At a meeting of the Wichita City Council, Kansas Policy Institute president Dave Trabert explained the problems in obtaining compliance with the Kansas Open Records Act.
The target of Trabert’s record request was Wichita Downtown Development Corporation. This agency — contrary to any reasonable interpretation of the law — believes it is not subject to KORA, even though it receives nearly all its funding from taxes.
It’s important to remember that while the Kansas Open Records Act contains many exclusions that agencies use to avoid releasing records, agencies may release the records if they want.
The city hides behind a narrow and tortured legal interpretation of the Kansas Open Records Act. Today, not one city council member spoke in support of government transparency. It would be a simple matter for the council to ask that WDDC satisfy records requests. There are many exclusions that cover records WDDC may not want to release.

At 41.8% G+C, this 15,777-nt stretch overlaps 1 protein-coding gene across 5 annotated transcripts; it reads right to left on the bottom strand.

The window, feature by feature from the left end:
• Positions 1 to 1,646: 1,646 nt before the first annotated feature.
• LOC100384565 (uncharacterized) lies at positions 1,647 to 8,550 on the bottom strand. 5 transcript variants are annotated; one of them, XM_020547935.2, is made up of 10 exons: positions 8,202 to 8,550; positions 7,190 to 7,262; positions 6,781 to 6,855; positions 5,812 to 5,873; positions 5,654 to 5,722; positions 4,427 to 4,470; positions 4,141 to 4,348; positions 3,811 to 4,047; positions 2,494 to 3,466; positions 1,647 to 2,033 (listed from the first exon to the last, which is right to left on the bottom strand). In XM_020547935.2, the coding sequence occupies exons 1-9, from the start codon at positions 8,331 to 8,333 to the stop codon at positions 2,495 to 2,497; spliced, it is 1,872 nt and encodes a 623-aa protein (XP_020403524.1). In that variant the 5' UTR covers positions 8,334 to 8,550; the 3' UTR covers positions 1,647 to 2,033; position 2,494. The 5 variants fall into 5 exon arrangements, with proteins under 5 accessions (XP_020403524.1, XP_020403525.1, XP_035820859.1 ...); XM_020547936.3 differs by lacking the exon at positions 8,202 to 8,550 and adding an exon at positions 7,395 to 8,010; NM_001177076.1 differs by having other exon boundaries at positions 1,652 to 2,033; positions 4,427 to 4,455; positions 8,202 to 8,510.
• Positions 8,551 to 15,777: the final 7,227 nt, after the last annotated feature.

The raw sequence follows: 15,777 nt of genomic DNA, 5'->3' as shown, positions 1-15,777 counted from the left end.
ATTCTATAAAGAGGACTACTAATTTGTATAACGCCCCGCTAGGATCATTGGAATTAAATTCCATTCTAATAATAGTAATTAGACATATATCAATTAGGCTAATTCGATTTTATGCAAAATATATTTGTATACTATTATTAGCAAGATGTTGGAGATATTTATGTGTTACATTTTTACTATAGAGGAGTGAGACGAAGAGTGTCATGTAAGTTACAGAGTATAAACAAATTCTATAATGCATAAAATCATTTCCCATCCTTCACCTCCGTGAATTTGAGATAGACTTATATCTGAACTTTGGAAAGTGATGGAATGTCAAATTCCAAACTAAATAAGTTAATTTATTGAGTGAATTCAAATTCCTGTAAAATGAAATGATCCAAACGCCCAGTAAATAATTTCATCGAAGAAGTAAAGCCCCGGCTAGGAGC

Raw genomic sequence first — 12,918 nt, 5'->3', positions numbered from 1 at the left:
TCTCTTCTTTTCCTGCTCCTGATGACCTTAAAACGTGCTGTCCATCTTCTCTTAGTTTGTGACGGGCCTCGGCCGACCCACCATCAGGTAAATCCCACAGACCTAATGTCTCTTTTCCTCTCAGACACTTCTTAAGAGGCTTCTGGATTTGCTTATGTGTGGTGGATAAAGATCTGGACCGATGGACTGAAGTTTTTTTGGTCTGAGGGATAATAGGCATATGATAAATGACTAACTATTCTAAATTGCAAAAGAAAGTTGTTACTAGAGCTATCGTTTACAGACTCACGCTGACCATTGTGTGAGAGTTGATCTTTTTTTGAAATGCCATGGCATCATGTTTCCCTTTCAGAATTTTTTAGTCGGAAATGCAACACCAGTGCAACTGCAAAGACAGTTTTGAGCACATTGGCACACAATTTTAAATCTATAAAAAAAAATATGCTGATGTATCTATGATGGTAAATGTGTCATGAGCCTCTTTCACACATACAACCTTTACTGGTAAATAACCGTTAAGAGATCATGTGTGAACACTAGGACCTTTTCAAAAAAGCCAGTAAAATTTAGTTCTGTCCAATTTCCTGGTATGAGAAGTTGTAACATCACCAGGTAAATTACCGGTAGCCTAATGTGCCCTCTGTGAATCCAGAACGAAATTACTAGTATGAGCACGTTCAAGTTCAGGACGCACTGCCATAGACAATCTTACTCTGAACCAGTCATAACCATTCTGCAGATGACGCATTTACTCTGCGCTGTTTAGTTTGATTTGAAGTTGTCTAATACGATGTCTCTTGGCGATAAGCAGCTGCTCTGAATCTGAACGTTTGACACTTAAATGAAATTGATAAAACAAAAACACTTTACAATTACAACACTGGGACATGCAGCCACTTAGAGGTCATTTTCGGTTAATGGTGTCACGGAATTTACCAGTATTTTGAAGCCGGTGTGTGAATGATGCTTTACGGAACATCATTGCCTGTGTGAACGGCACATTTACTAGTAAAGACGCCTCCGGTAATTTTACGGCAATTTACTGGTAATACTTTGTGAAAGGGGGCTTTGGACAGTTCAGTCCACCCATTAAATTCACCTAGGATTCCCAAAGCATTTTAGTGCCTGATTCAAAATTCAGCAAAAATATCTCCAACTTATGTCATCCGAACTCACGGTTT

Last year I made a similar argument to the council regarding a different quasi-public agency. Randy Brown, who is chair of the Kansas Sunshine Coalition for Open Government and former opinion page editor of the Wichita Eagle was at the meeting and spoke on this matter. In his remarks, Brown said “It may not be the obligation of the City of Wichita to enforce the Kansas Open Records Act legally, but certainly morally you guys have that obligation. To keep something cloudy when it should be transparent I think is foolishness on the part of any public body, and a slap in the face of the citizens of Kansas. By every definition that we’ve discovered, organizations such as Go Wichita are subject to the Kansas Open Records Act.” WDDC fits in this category, too.
Brown said that he’s amazed when public officials don’t realize that transparency helps build trust in government, thereby helping public officials themselves. He added “Open government is essential to a democracy. It’s the only way citizens know what’s going on. … But the Kansas Open Records Act is clear: Public records are to be made public, and that law is to be construed liberally, not by some facile legal arguments that keep these records secret.”
For more on this issue in Kansas, see Open records again an issue in Kansas.